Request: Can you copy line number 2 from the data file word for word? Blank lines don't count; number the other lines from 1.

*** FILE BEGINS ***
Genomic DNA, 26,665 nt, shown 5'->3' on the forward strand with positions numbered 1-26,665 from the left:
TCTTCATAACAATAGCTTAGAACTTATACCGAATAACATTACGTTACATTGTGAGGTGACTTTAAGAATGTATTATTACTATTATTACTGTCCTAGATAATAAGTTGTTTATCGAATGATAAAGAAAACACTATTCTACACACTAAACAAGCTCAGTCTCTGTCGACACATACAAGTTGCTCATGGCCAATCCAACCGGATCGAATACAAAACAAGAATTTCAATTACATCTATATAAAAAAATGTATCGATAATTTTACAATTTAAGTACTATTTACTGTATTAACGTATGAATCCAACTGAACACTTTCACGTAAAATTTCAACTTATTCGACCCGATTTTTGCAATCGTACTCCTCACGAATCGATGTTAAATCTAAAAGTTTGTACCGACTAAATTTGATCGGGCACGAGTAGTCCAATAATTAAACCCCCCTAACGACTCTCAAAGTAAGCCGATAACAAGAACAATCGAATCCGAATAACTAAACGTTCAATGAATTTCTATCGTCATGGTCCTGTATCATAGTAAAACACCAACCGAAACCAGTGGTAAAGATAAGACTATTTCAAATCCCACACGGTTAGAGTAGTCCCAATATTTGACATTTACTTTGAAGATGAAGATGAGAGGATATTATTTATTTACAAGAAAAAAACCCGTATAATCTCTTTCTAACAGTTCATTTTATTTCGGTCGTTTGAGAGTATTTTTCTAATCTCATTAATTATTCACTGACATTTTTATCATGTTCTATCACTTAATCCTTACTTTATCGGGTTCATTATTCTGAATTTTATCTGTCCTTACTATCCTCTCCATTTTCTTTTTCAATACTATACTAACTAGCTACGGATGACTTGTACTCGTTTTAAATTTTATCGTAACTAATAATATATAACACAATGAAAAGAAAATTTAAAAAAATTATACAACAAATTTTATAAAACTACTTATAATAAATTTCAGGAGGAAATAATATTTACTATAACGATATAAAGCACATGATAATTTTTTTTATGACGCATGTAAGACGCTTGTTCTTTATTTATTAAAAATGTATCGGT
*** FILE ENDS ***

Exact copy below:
TCTTCATAACAATAGCTTAGAACTTATACCGAATAACATTACGTTACATTGTGAGGTGACTTTAAGAATGTATTATTACTATTATTACTGTCCTAGATAATAAGTTGTTTATCGAATGATAAAGAAAACACTATTCTACACACTAAACAAGCTCAGTCTCTGTCGACACATACAAGTTGCTCATGGCCAATCCAACCGGATCGAATACAAAACAAGAATTTCAATTACATCTATATAAAAAAATGTATCGATAATTTTACAATTTAAGTACTATTTACTGTATTAACGTATGAATCCAACTGAACACTTTCACGTAAAATTTCAACTTATTCGACCCGATTTTTGCAATCGTACTCCTCACGAATCGATGTTAAATCTAAAAGTTTGTACCGACTAAATTTGATCGGGCACGAGTAGTCCAATAATTAAACCCCCCTAACGACTCTCAAAGTAAGCCGATAACAAGAACAATCGAATCCGAATAACTAAACGTTCAATGAATTTCTATCGTCATGGTCCTGTATCATAGTAAAACACCAACCGAAACCAGTGGTAAAGATAAGACTATTTCAAATCCCACACGGTTAGAGTAGTCCCAATATTTGACATTTACTTTGAAGATGAAGATGAGAGGATATTATTTATTTACAAGAAAAAAACCCGTATAATCTCTTTCTAACAGTTCATTTTATTTCGGTCGTTTGAGAGTATTTTTCTAATCTCATTAATTATTCACTGACATTTTTATCATGTTCTATCACTTAATCCTTACTTTATCGGGTTCATTATTCTGAATTTTATCTGTCCTTACTATCCTCTCCATTTTCTTTTTCAATACTATACTAACTAGCTACGGATGACTTGTACTCGTTTTAAATTTTATCGTAACTAATAATATATAACACAATGAAAAGAAAATTTAAAAAAATTATACAACAAATTTTATAAAACTACTTATAATAAATTTCAGGAGGAAATAATATTTACTATAACGATATAAAGCACATGATAATTTTTTTTATGACGCATGTAAGACGCTTGTTCTTTATTTATTAAAAATGTATCGGT